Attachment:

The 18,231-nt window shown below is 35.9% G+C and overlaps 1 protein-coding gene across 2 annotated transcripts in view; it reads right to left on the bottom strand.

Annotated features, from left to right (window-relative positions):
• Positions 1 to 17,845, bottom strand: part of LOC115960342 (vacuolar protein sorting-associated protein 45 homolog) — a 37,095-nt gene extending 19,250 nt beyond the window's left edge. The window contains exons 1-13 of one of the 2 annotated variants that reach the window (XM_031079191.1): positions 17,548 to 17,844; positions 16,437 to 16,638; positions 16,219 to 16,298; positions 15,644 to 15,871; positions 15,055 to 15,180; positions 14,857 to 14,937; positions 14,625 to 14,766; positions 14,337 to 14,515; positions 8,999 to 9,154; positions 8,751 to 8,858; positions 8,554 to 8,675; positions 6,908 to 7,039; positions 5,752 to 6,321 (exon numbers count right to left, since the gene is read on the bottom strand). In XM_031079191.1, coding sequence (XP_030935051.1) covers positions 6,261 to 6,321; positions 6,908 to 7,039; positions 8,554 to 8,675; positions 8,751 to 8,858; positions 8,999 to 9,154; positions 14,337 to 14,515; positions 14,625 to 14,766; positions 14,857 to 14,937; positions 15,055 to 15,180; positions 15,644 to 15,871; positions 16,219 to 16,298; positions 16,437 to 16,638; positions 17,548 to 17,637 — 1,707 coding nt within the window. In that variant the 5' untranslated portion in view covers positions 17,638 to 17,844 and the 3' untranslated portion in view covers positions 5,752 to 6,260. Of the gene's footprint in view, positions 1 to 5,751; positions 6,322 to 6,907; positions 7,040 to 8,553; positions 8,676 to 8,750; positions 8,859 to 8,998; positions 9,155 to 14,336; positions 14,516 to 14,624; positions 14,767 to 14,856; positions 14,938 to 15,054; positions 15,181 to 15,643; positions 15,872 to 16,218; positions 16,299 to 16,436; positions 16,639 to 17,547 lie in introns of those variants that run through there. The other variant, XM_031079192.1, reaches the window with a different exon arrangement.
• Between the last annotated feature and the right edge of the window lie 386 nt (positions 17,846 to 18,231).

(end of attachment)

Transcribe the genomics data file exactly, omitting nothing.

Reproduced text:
The 18,231-nt window shown below is 35.9% G+C and overlaps 1 protein-coding gene across 2 annotated transcripts in view; it reads right to left on the bottom strand.

Annotated features, from left to right (window-relative positions):
• Positions 1 to 17,845, bottom strand: part of LOC115960342 (vacuolar protein sorting-associated protein 45 homolog) — a 37,095-nt gene extending 19,250 nt beyond the window's left edge. The window contains exons 1-13 of one of the 2 annotated variants that reach the window (XM_031079191.1): positions 17,548 to 17,844; positions 16,437 to 16,638; positions 16,219 to 16,298; positions 15,644 to 15,871; positions 15,055 to 15,180; positions 14,857 to 14,937; positions 14,625 to 14,766; positions 14,337 to 14,515; positions 8,999 to 9,154; positions 8,751 to 8,858; positions 8,554 to 8,675; positions 6,908 to 7,039; positions 5,752 to 6,321 (exon numbers count right to left, since the gene is read on the bottom strand). In XM_031079191.1, coding sequence (XP_030935051.1) covers positions 6,261 to 6,321; positions 6,908 to 7,039; positions 8,554 to 8,675; positions 8,751 to 8,858; positions 8,999 to 9,154; positions 14,337 to 14,515; positions 14,625 to 14,766; positions 14,857 to 14,937; positions 15,055 to 15,180; positions 15,644 to 15,871; positions 16,219 to 16,298; positions 16,437 to 16,638; positions 17,548 to 17,637 — 1,707 coding nt within the window. In that variant the 5' untranslated portion in view covers positions 17,638 to 17,844 and the 3' untranslated portion in view covers positions 5,752 to 6,260. Of the gene's footprint in view, positions 1 to 5,751; positions 6,322 to 6,907; positions 7,040 to 8,553; positions 8,676 to 8,750; positions 8,859 to 8,998; positions 9,155 to 14,336; positions 14,516 to 14,624; positions 14,767 to 14,856; positions 14,938 to 15,054; positions 15,181 to 15,643; positions 15,872 to 16,218; positions 16,299 to 16,436; positions 16,639 to 17,547 lie in introns of those variants that run through there. The other variant, XM_031079192.1, reaches the window with a different exon arrangement.
• Between the last annotated feature and the right edge of the window lie 386 nt (positions 17,846 to 18,231).